Cambodia: Reborn hope for the Siamese crocodile


Of the 24 known crocodile species in the world, seven are considered critically endangered. This is the situation of the Siamese crocodile. The reptile’s decline began when rice farmers began encroaching on the wetlands where it lives. But commercial hunting to meet the global demand for crocodile skin and meat has pushed it to the brink of extinction.

Many wild-caught Siamese crocodiles were sent to breeding farms. In 2010, at the height of their activity, there were about 900 in Cambodia, and they were home to more than 250,000 reptiles. The sector has collapsed in recent years as demand for crocodile skin products has declined due to changing fashion trends and rising costs of breeding.

Faced with this situation, breeders try to sell their farms. This is the case of Aim Kim San, who is at the head of a small infrastructure located near the Tonle Sap lake in the suburbs of Siem Reap. “It was a very lucrative business,” said the 65-year-old, standing on a podium overlooking the hard concrete enclosure where some of the farm’s 135 breeding crocodiles are crammed. “All I want now is to stop selling motorcycle spare parts.”

Contrary to what you might think, it’s not a good idea to release reptiles that farms want to save into the wild. Farmed Siamese crocodiles have largely lost their genetic diversity due to hybridization with saltwater crocodiles and Cuban crocodiles, a species introduced to Cambodia several decades ago. And this turned these large shy animals into particularly aggressive animals, making them unsuitable for wild life.

Most of the Siamese crocodiles released in Cardamoms by Fauna and Flora International over the past 10 years come from a small breeding program that the organization manages near Phnom Penh, the Cambodian capital. The complex process has so far resulted in the reintroduction of 130 reptiles to Cardamoms, some of which only come from farms.

Although this allowed the population of the reptile to increase in the region (about 300 individuals), conservation organizations want to strengthen measures to ensure the genetic diversity and survival of the species.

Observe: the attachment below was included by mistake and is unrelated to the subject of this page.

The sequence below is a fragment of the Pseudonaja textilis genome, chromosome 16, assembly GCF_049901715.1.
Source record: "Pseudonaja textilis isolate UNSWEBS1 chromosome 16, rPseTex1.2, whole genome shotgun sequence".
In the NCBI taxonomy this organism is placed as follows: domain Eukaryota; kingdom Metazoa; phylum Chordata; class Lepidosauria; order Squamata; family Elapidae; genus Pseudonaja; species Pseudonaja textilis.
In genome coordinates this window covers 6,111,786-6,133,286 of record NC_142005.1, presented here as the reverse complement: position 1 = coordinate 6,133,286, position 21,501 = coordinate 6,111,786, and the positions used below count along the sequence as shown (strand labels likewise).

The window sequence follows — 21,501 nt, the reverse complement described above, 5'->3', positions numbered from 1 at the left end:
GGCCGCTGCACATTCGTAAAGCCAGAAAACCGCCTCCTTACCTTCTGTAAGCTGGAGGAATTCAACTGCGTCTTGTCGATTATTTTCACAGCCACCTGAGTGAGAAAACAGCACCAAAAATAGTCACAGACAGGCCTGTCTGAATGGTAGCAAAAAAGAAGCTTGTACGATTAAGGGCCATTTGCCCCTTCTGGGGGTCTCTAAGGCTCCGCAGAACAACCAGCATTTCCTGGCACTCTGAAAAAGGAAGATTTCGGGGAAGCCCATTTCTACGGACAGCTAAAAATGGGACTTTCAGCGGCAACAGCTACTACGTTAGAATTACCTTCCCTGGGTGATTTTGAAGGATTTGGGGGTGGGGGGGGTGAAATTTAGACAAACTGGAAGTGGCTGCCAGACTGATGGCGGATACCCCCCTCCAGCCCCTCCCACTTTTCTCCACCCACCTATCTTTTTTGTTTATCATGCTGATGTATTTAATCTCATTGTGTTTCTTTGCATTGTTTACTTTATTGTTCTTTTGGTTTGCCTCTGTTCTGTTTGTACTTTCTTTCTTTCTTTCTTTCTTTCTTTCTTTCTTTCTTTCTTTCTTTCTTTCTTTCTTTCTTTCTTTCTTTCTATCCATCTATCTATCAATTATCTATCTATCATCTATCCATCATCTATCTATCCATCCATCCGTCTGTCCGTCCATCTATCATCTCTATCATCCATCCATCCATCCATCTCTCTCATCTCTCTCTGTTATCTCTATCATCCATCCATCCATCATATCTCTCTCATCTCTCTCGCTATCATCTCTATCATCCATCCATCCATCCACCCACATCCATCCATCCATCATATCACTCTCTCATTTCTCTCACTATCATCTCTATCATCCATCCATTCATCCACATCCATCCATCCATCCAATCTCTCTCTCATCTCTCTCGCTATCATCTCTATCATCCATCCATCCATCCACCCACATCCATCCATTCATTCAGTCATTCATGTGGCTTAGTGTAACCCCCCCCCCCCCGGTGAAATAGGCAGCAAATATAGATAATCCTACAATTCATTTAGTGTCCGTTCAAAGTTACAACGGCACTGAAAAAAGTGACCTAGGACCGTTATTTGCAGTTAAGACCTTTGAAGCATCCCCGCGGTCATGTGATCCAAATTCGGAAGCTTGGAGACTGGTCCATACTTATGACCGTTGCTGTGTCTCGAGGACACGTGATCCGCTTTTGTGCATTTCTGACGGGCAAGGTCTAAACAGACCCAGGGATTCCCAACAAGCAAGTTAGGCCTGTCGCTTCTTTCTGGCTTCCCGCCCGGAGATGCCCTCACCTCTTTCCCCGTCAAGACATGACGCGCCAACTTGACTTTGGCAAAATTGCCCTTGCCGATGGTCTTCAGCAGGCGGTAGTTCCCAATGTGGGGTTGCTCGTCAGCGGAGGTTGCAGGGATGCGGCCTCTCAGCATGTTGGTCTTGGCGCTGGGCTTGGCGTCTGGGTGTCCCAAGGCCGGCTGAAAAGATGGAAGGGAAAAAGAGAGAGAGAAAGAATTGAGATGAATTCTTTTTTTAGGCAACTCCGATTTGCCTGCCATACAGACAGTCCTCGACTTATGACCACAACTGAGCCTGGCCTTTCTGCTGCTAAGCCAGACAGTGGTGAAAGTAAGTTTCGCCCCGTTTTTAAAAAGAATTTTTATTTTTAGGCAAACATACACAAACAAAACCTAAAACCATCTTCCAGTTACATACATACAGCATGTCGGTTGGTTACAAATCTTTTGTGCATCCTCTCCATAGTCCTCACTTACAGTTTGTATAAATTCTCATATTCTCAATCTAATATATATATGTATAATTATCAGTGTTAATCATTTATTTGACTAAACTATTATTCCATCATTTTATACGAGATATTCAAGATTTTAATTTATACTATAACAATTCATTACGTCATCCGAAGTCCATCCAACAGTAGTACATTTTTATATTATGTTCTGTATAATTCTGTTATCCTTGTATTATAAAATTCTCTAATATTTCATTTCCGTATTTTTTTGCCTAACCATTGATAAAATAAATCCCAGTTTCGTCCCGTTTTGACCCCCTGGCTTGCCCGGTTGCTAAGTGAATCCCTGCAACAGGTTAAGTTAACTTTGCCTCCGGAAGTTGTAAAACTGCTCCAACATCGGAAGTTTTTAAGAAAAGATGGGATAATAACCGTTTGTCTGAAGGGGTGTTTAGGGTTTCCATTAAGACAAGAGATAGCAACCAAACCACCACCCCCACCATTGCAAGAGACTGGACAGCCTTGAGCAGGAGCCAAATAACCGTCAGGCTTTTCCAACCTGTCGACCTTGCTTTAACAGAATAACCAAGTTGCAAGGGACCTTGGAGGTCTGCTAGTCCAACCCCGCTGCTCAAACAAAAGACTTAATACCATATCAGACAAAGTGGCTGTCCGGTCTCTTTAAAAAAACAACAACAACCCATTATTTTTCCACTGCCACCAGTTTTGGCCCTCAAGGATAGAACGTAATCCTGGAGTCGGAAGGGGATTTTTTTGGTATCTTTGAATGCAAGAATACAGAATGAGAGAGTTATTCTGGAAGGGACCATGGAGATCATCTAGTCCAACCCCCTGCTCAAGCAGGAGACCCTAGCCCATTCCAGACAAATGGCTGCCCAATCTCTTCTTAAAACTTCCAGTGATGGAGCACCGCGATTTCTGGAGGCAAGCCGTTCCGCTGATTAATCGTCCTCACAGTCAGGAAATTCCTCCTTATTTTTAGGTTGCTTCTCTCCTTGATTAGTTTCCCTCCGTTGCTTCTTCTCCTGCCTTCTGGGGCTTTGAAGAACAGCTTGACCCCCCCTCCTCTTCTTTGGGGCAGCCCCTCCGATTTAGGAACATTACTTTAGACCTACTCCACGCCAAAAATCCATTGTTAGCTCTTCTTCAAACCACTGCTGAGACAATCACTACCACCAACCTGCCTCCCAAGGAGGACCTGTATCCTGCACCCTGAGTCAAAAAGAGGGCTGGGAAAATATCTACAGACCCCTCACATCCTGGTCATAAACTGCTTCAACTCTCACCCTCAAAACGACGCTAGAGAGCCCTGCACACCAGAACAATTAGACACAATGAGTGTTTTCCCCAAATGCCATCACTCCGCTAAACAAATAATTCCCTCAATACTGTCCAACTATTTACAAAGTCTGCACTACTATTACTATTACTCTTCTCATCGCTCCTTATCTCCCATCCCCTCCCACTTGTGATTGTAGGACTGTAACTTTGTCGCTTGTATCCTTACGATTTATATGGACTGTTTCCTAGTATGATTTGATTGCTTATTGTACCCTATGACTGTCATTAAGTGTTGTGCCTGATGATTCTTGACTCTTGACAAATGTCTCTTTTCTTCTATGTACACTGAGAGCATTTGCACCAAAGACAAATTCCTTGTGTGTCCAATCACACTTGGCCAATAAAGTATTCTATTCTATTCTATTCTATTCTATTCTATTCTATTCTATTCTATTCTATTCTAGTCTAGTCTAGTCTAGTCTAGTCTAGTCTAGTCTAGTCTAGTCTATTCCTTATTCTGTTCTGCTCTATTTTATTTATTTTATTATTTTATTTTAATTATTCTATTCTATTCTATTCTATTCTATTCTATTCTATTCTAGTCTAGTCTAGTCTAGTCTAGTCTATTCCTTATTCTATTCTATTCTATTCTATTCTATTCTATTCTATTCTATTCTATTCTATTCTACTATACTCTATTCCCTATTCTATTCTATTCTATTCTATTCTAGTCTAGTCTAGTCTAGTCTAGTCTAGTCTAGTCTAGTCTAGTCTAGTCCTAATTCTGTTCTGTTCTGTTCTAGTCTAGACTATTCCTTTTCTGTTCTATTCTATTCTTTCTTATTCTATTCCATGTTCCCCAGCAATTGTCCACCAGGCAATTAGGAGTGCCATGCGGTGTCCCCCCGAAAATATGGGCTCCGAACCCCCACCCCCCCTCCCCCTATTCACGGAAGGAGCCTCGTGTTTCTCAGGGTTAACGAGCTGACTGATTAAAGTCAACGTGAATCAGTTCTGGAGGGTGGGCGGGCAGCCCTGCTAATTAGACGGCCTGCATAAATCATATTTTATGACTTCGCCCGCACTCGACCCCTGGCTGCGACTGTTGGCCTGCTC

They can rely on a proven method to help them: DNA testing to identify the most genetically pure Siamese alligators. Instead of sending samples abroad, Cambodian researchers now perform these tests in the country. “Our work has been greatly facilitated,” says National Geographic researcher Pablo Sinovas.


Patrol activities are also easier in the Cardamoms, thanks to increased law enforcement activity in the region, which helps prevent illegal logging. In addition, poachers are less likely to target crocodiles. Not all threats to the reptiles have disappeared, but the main threat is local fishermen who injure or even kill crocodiles while fishing.

Local residents often applaud efforts to protect the Siamese crocodile, not least because conservation spending in the area has allowed new infrastructure to be built, including a Buddhist temple and school. Villagers who report that they have crocodile nests and eggs also receive financial rewards. “I’m happy to report the crocodile I saw in my fields, it happened twice before,” says 78-year-old farmer Srey Ny, who recalls that there were once plenty of Siamese crocodiles and tigers in the area.

The reptiles released at Cardamoms this year were fitted with satellite tags for the first time. According to reports, most people did not move away from the launch site.

Researchers have also begun using environmental DNA (or eDNA) to identify Siamese crocodiles in the wild. Despite the complexity of this technology, scientists were able to detect reptile eDNA in 19 out of 21 environments.Pablo Sinovas.


The reintroduction of 15 Siamese crocodiles to the Siem Pang Wildlife Sanctuary in northern Cambodia earlier this year is the country’s first outside of Cardamom.

Organized by conservation group Rising Phoenix, the release was difficult, with locals more wary of the reptile’s return than the Cardamoms. With alligators disappearing from the region for several decades, many residents near the release site were concerned about the idea of ​​the nearby waterways being populated by the large predators.

After several months of work, environmentalists managed to calm the local population. Alligators in the breeding farm and undergoing genetic testing can thus be released into the pond. At first, the latter remained in a large wooden cover, which would split under the rain and thus allow animals to enter the canals of the swamps.

The pilot project plans to release an additional 20 crocodiles still in the Siem Pang reserve next year. “Ultimately, we want to see a self-sustaining crocodile population as an integral part of a healthy aquatic ecosystem,” says Rising Phoenix President Jonathan Eames.

Although the species has always been present in Cambodia, the impact of reintroductions on fish and other animal populations is unclear. “I would be surprised if the return of such an apex predator didn’t cause significant changes in the ecosystem,” says Jack Eschenroeder, a fisheries biologist with the California-based conservation group FISHBIO who studies habitats. In Siem Pang, crocodile numbers and performed several eDNA studies.

For Pablo Sinovas, the campaign to save the Siamese crocodile from extinction is part of a larger effort.

“Its survival is not just an ecological necessity; This is a symbolic imperative if we hope to preserve nature on Earth.”

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